Research Article

Investigation of Cytotoxic Effects due to Antibiotic Containing Teicoplanin Active Ingredient on Human Pancreatic Cells by MTT Test


  • Özlem Özdemir
  • Ömer Ertürk

Received Date: 21.09.2022 Accepted Date: 20.10.2023 J Ankara Univ Fac Med 2023;76(4):323-327


Antibiotics are a group of drugs used in the treatment of infectious diseases caused by bacteria. They provide powerful treatment against infections, but they are not without side effects. These side effects are not always clinically detectable and their damage at the cellular level may contribute to the development of new disorders. Teicoplanin is one of the glycopeptide antibiotics and is used as a potent agent in the treatment of serious infections caused by Gram-positive bacteria. It may have side effects at cellular level.

Materials and Methods:

In this study, the cytotoxicity of the antibiotic teicoplanin in human pancreatic cell (hTERT-HPNE) was investigated. Cytotoxicity was determined using the MTT test. hTERT-HPNE cells were exposed to drug containing the active ingredient teicoplanin. The experimental group concentration was prepared in the range of 0.054 mM, 0.109 mM, 0.218 mM, 0.437 mM, 0.875 mM, 1.75 mM, 3.5 mM, 7 mM.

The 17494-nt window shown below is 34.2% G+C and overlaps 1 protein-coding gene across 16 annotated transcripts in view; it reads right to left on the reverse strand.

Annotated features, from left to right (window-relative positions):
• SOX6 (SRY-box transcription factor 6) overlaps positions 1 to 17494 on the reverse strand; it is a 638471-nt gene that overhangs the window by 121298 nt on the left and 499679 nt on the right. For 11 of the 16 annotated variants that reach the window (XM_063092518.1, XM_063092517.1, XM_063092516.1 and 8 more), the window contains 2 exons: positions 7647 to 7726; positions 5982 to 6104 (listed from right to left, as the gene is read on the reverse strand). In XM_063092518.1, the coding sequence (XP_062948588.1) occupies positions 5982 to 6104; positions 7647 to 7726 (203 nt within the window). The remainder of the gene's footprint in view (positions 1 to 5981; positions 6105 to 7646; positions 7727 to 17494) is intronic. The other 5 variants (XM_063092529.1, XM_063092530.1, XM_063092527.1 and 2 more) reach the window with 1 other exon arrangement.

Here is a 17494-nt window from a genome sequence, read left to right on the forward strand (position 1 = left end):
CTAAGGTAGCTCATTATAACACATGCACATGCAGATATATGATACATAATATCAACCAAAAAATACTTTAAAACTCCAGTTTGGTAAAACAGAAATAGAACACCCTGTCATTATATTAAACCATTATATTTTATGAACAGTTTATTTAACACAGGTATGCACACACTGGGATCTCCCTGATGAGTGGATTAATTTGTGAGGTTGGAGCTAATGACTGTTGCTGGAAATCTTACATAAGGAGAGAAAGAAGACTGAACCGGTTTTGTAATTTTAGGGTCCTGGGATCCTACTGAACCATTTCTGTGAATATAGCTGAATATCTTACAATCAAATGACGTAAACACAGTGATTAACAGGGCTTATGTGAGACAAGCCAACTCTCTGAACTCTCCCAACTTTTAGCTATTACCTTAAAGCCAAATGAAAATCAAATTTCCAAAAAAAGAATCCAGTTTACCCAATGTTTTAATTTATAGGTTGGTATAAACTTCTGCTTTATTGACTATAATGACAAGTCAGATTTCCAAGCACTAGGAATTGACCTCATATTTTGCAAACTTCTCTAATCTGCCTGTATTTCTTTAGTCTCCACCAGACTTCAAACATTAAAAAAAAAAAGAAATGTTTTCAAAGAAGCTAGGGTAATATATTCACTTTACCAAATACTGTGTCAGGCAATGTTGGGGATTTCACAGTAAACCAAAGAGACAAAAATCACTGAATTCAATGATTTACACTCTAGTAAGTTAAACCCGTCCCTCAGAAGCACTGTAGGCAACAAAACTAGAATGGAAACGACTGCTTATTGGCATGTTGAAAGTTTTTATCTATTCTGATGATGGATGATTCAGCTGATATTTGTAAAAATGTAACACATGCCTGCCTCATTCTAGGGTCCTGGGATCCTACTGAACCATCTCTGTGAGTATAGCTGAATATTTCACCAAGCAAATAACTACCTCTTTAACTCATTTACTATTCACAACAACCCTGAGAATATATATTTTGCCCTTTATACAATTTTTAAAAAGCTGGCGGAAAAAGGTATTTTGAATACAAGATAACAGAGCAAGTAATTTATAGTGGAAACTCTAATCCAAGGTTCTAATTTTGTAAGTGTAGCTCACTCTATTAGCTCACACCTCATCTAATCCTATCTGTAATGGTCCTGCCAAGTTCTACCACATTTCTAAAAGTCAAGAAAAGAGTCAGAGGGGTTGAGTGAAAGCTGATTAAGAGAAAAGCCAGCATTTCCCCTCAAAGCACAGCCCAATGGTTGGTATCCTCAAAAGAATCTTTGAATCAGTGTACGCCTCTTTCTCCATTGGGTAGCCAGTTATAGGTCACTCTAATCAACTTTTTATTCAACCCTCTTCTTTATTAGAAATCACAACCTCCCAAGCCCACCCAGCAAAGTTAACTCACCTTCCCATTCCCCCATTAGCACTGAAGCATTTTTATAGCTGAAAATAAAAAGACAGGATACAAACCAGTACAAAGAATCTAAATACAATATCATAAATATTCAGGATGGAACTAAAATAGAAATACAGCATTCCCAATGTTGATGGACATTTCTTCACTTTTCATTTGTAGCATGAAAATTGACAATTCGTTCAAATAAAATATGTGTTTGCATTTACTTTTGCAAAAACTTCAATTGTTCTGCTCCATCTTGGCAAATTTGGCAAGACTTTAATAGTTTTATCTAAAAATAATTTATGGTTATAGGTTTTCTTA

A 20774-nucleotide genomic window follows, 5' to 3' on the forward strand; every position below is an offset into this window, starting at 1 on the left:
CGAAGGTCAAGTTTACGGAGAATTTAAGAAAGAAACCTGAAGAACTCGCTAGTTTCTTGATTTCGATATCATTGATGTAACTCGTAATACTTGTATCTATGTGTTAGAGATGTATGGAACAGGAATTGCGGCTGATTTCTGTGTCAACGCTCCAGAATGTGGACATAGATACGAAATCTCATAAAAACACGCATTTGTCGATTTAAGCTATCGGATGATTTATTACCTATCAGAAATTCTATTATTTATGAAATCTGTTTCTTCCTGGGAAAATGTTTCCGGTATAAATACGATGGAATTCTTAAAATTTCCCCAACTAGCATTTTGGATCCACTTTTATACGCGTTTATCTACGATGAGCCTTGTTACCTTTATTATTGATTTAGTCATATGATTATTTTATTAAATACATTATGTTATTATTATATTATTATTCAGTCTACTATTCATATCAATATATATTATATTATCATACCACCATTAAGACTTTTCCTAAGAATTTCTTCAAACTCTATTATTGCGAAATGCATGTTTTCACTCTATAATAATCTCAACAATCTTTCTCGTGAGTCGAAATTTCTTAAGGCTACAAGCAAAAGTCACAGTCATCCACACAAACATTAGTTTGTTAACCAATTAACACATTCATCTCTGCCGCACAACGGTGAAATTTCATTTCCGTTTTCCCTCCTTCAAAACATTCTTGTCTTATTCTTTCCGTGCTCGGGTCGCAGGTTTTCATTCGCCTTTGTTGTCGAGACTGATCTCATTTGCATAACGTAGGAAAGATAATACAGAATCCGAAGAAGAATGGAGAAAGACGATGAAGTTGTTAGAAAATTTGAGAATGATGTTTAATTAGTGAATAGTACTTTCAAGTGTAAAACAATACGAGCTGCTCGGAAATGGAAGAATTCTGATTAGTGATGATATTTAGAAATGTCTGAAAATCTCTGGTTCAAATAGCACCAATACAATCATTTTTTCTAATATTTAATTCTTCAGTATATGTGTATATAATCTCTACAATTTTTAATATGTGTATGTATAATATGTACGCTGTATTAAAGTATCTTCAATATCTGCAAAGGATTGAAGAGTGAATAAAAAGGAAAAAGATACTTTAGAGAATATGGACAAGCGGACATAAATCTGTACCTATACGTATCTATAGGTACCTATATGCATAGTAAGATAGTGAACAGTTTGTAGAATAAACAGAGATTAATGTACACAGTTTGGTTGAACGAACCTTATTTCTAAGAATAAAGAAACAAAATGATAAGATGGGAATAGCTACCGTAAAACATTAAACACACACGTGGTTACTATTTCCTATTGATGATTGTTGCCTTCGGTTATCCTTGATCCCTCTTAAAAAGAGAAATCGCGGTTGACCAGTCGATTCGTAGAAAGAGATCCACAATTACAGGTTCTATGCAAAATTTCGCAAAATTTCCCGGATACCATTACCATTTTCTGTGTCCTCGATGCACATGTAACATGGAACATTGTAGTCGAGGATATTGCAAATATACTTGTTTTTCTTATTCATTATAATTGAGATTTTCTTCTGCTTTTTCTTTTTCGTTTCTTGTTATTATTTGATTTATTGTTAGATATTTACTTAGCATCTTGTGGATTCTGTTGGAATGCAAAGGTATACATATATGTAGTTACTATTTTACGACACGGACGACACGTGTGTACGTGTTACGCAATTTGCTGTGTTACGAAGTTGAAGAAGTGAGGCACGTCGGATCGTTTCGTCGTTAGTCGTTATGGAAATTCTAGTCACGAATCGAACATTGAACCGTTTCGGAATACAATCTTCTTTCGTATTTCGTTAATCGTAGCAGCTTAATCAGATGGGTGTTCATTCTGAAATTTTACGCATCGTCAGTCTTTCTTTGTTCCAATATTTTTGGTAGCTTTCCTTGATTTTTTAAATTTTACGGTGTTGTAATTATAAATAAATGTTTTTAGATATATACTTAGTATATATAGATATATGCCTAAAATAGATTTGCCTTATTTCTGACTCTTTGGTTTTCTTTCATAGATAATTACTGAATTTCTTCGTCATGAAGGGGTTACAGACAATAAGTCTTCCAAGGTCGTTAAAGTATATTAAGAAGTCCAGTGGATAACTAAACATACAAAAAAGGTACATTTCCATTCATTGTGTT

The active ingredient teicoplanin caused a change in the morphology of the cells in the MTT test. Dose-related decreases in cell viability were observed with the effect of teicoplanin and they were found to be statistically significant compared to the negative control (p<0.05). As a result of the experiment, it was determined that teicoplanin caused cytotoxicity on hTERT-HPNE.


Our study supports the hypothesis that teicoplanin-based antibiotic may have cytotoxic effects on human pancreatic cells and draws attention to the side effects of antibiotics at the cellular level.

Keywords: Teicoplanin, Glycopeptide Antibiotic, MTT Test, Human Pancreatic Cell